Many clinical trial sponsors are so focused on initial submission and updates of their studies on government registries in an accurate and timely manner that, once a study is completed, they often neglect to post the final results. This is particularly problematic with European registries, which are complicated, confusing, and inconsistent in format.
The numbers don’t lie. Looking at public data on EU CTR as of July 16, a TrialScope analysis found a total of the over 16,000 studies that ended more than 12 months earlier, only around 10,000 had results posted.
Common errors found in clinical trial results posted on European registries include:
- Studies with multiple global completion dates
- Dates missing for completed studies
- Studies listed as ongoing, although they have ended
Some of these errors can be attributed the difficulty of tracking who is responsible for disclosure due to:
- Complex corporate structures (parent organizations, affiliates)
- Corporate reorganizations (acquisitions, divestitures)
Compounding the problem is the size of the sponsor organization. Mid-size and smaller sponsors are less likely to post results, for several reasons:
- They simply don’t have the bandwidth to keep up with submission demands
- It’s not a priority for these organizations
- They assume there’s more scrutiny of larger sponsors
The TrialScope analysis of EU CTR data revealed the following in terms of missing European study results:
- Non-industry sponsors were the biggest offenders, with over 75 percent of results missing
- Next came small industry, at about 65 percent
- This was followed by mid-market sponsors, at close to 30 percent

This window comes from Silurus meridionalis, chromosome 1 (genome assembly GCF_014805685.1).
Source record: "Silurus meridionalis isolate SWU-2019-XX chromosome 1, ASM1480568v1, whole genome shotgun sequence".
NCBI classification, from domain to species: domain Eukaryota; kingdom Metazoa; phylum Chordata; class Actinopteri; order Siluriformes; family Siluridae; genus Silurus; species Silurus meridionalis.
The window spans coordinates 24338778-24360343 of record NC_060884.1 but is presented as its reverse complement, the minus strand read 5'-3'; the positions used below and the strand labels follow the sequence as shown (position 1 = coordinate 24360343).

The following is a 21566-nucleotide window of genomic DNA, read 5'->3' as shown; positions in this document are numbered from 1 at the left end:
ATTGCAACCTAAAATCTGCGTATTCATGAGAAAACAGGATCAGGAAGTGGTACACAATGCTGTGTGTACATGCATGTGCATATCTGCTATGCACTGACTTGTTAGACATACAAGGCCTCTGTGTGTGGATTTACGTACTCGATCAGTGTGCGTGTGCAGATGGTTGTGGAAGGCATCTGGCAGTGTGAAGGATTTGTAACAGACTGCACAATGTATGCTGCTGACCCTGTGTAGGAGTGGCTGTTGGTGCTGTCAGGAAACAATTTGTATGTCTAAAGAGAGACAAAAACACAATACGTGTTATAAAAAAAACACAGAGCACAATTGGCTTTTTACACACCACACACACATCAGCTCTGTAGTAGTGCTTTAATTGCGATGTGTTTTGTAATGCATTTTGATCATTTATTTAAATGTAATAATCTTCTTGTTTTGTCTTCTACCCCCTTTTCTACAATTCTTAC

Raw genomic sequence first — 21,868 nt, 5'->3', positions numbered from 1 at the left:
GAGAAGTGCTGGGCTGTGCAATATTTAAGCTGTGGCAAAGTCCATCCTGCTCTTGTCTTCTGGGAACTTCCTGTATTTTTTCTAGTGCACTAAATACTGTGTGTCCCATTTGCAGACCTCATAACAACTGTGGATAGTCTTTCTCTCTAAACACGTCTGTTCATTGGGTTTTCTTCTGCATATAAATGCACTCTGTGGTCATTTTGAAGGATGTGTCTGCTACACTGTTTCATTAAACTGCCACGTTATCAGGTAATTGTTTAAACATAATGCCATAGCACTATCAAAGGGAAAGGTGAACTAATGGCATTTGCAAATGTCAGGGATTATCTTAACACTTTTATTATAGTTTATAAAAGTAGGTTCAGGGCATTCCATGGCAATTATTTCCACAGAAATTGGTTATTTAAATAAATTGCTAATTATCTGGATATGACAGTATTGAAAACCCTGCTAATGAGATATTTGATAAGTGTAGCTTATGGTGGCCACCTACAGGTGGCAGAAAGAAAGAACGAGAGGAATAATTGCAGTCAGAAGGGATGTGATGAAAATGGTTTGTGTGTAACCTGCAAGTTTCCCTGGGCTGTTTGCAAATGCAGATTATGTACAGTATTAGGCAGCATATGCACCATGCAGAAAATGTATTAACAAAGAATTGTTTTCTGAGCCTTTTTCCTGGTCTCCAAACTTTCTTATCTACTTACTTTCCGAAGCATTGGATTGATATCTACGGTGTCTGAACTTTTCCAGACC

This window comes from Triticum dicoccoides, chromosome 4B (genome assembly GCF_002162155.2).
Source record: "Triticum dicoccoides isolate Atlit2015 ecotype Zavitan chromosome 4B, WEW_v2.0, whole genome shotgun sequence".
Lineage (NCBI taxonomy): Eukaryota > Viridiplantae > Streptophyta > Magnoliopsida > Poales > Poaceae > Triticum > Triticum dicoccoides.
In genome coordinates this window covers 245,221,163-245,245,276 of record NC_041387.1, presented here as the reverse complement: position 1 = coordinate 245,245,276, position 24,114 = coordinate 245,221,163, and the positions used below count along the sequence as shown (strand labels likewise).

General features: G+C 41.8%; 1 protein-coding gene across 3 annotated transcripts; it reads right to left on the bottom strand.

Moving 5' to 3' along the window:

- Last was the top 50 industry sponsors, at less than 10 percent
So what exactly is required for EU CTR submission? The following table is an abbreviation of the requirements for trials that ended on or after July 24, 2014. Details and requirements for older studies are available at eudract.ema.europa.eu.
Failure to report clinical trials results is not limited to EudraCT and other regional sites. In an article published early this year, STAT examined nearly 18,700 clinical trials whose results — based on publicly available data — should have been posted to the U.S.-based ClinicalTrials.gov between 2008 and Sept. 11, 2017. Overall, trial sponsors had disclosed 72 percent of required results to the federal ClinicalTrials.gov database as of September 2017. That compares with 58 percent just two years earlier. However, results for four in every 10 trials were reported after the legal deadline — one year following a trial’s completion or termination.
Noncompliant sponsors have several courses of action they can take regarding submission of clinical trial results. They can choose to do nothing, and keep their collective fingers crossed that their noncompliance will slip under the radar. Or, they can take a more proactive (in most cases, retro-active) approach, starting by listing all EU studies. Then they must assess disclosure deadlines. Next, they can collect available trial information and prioritize based on past due and upcoming deadlines. All of this should be predicated, of course, on organizational SOPs and guidelines on disclosure and transparency. Implementation of technology to streamline the entire process can eliminate the headaches inherent to clinical trial results submission.
For a more detailed look at the issue and how to improve EU results disclosure, access a free recording of our webinar from Sept. 12.
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